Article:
A rallying cry from Norfolk Wildlife Trust evangelist Nick Acheson
An impassioned plea to fight on from Nick Acheson
Iam not good at autumn. The dizzying splendour of May - when each blossom-laden hawthorn pulses with the song of chaffinch and whitethroat – the endless days of June, these are my habitat. For I belong in the light. Autumn, moody and grey, when a moment’s daylight is shaved from each passing day, when the robin’s song tells of brief, cold, gloomy days ahead; autumn is a time of sadness to me.
The geese come, bringing the shrill gossip of the tundra, and the scoters gather on the frigid surf, and I love them – really I do – but my heart longs for the hopeful days of spring.
Even were it not autumn, my year’s nadir, there would be scant cause for hope. The Amazon is aflame, its millennial riches, its climate-regulating beneficence, torched. Last summer saw record ice melt in Greenland, the world’s second largest ice-sheet haemorrhaging into the rising sea. But hope we must. For without hope there is no fight in us. And fighting is needed now more than at any time since humanity first stumbled across the dust of this green, blue, bounteous planet.
Last summer it was my privilege to host an event at NWT Cley and Salthouse Marshes with Norfolk’s wonderful author Simon Barnes. Asked how he responded to the ecological and environmental catastrophe we have unleashed, I was struck by the words with which he replied: “I prefer to think like Beowulf. Beowulf was the Anglo-Saxon hero who slew Grendel and saved the world. He then did it all again when he took on Grendel’s still more fearsome mother.
“But after that came the dragon. Beowulf went into his fight against the dragon, knowing he was going to lose. But that didn’t stop him, not for one minute, because he knew that winning and losing are not what matters. What does matter is fighting on the right side.”
The time has come for sides. And I will fight on the side of biodiversity. I will fight on the side of our children and our children’s children, and their right to walk barefoot among butterflies and flowers, to chase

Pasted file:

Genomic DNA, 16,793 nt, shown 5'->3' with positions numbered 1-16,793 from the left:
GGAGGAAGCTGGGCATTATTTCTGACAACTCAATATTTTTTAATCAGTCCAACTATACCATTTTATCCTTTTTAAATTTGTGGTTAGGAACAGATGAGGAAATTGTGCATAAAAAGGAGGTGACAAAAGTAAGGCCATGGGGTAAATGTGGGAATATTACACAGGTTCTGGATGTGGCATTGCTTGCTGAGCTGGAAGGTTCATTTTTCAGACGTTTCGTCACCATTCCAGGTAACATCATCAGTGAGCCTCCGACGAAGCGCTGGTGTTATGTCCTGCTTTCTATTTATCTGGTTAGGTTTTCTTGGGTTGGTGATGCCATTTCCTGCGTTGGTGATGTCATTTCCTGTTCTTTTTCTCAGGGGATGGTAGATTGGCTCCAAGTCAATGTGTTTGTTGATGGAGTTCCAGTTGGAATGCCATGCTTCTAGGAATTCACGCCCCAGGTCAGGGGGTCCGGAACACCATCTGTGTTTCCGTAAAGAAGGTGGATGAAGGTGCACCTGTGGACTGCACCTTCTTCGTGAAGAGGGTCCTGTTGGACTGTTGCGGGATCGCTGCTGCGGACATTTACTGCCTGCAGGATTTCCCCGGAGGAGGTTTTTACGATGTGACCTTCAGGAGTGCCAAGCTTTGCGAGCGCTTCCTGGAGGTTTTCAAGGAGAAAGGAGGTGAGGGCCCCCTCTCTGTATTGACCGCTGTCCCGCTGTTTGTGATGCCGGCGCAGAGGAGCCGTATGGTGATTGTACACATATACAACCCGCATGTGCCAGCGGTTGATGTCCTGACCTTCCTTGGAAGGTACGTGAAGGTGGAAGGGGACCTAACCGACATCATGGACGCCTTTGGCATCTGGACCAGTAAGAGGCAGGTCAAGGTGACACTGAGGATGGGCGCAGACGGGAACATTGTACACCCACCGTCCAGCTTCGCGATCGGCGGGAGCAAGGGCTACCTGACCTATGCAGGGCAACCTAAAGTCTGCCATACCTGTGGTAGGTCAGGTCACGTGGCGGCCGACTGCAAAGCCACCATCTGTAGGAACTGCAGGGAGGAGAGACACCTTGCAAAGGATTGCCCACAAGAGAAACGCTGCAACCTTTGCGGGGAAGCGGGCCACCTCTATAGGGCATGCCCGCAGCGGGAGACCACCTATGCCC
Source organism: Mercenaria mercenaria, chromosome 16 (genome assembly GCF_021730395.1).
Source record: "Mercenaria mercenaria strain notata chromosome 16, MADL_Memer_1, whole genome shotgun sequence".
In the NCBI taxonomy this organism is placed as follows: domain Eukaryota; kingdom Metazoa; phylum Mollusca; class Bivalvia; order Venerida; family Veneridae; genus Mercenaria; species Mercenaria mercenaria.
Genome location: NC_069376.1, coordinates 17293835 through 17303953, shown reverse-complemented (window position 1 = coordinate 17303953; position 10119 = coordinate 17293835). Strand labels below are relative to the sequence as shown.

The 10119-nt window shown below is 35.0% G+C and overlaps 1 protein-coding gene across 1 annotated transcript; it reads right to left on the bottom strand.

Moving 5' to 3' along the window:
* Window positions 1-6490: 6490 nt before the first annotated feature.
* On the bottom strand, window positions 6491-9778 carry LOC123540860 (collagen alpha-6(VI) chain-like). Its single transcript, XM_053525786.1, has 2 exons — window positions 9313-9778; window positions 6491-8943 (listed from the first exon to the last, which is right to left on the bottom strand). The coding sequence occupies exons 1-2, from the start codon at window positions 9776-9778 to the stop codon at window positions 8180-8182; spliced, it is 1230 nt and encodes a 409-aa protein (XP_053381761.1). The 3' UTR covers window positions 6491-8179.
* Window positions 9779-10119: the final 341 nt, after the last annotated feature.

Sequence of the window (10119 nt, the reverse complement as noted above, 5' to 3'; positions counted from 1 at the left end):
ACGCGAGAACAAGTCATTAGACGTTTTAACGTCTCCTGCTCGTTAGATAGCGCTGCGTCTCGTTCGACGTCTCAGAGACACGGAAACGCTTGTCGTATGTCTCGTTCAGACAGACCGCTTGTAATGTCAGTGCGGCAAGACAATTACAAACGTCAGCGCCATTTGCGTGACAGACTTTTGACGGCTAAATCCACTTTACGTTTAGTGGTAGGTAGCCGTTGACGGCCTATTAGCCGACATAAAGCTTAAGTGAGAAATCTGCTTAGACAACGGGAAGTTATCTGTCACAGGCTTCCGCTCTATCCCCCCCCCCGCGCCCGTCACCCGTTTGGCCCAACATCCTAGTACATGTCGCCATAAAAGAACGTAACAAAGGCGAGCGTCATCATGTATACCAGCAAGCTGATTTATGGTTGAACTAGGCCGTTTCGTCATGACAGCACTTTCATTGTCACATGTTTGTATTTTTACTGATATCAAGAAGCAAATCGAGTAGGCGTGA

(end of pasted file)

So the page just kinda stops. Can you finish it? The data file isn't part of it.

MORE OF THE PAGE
falling autumn leaves and swim in bright streams among sticklebacks and minnows.
I am not, by any means, an aficionado of Tolkein. I see so much wonder, so much wild magic in the flesh-made world – in the shy flit of purple hairstreaks about the leathery leaves of oak, in the ocean-spanning glide of gannets – that I do not need to dwell in other worlds.
But in my rite-of-passage reading of The Lord of the Rings, many years ago, I was taken by the words of Elrond, who saw that it fell to a small, scared hobbit to undertake the most perilous journey of all: ‘Yet such is oft the course of deeds that move the wheels of the world: small hands do them because they must, while the eyes of the great are elsewhere.’
The journey ahead of us is perilous. Humanity has never placed so great a strain on the chemical and biological resources of the planet that is our only home. Nor have we ever pushed so many of our co-denizens so close to eradication.
Yet in spite of the peril, we must fight, fight as never before, for what is right. And, if we cannot depend on the great to fight for us (and heaven knows they have failed us in this regard), we small hobbits must each take up the fight ourselves.
This is the time for personal responsibility. This is the time for self-questioning. Are my actions sustainable? My food? My clothing? My house? Is my money invested where it will do harm or do good?
Do I give as much as I can afford, in time, in money, in moral support, to the fight? Am I taking from the future, from my children, my children’s children, and the offspring of the furtive dunnock in the garden? Have I worn the fight on my sleeve and done everything I can to alert my colleagues and friends to the darkness drawing in on all sides?
For we walk through the valley of the shadow of death and it is up to us – every oxygen-breathing one of us – to turn back to the light, to demand that our species’ future is wild, healthy and free, and blessed with the sorrowful burble of curlews, and the breathy tumble of lapwings over the spring marsh.
For one, I demand with all my being that it be so.
ABOVE: Fallen leaves covered in frost at Woodwalton Fen
RIGHT: Oak woodland at dawn
ABOVE: Dunnock juvenile in garden
Pink-footed Geese in north Norfolk winter